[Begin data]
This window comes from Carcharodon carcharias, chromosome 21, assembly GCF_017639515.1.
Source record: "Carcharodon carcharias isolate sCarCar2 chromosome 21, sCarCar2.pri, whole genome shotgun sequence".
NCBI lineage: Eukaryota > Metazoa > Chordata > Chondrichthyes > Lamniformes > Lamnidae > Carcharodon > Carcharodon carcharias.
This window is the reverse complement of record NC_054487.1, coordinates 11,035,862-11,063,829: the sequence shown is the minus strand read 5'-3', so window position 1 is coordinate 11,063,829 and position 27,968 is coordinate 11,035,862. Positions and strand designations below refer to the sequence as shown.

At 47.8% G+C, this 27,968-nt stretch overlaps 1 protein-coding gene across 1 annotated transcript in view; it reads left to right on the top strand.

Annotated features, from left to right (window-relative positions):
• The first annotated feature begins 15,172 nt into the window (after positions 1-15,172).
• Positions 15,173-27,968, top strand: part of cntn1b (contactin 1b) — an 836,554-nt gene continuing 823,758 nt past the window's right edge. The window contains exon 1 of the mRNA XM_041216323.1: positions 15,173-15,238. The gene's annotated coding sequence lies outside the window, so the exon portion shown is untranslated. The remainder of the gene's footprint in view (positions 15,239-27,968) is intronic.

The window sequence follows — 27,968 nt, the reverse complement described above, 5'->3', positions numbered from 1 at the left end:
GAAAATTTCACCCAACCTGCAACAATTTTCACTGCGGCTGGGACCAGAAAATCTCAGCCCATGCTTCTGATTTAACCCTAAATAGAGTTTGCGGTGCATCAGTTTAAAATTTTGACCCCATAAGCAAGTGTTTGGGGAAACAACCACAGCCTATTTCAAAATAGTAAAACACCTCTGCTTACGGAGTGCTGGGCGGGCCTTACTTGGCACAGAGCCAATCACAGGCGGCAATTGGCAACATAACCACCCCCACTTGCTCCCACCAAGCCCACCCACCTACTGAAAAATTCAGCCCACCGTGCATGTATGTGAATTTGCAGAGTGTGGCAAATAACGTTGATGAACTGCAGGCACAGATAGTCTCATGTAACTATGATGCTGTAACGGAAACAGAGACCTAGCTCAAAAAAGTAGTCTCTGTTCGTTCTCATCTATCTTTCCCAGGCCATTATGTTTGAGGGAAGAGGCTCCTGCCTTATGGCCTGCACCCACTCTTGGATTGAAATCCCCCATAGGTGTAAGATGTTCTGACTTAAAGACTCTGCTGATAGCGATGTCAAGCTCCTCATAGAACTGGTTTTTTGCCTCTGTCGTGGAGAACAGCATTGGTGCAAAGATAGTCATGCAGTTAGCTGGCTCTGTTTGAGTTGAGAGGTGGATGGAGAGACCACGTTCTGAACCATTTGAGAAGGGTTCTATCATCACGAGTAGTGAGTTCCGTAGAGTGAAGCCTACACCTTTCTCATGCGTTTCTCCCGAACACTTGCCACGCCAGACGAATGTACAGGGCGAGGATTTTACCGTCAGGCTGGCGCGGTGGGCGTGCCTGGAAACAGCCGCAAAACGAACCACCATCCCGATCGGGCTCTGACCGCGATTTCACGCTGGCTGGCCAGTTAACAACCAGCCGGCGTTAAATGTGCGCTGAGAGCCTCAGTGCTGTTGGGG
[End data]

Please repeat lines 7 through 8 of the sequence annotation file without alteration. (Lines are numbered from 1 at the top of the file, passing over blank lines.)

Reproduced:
• The first annotated feature begins 15,172 nt into the window (after positions 1-15,172).
• Positions 15,173-27,968, top strand: part of cntn1b (contactin 1b) — an 836,554-nt gene continuing 823,758 nt past the window's right edge. The window contains exon 1 of the mRNA XM_041216323.1: positions 15,173-15,238. The gene's annotated coding sequence lies outside the window, so the exon portion shown is untranslated. The remainder of the gene's footprint in view (positions 15,239-27,968) is intronic.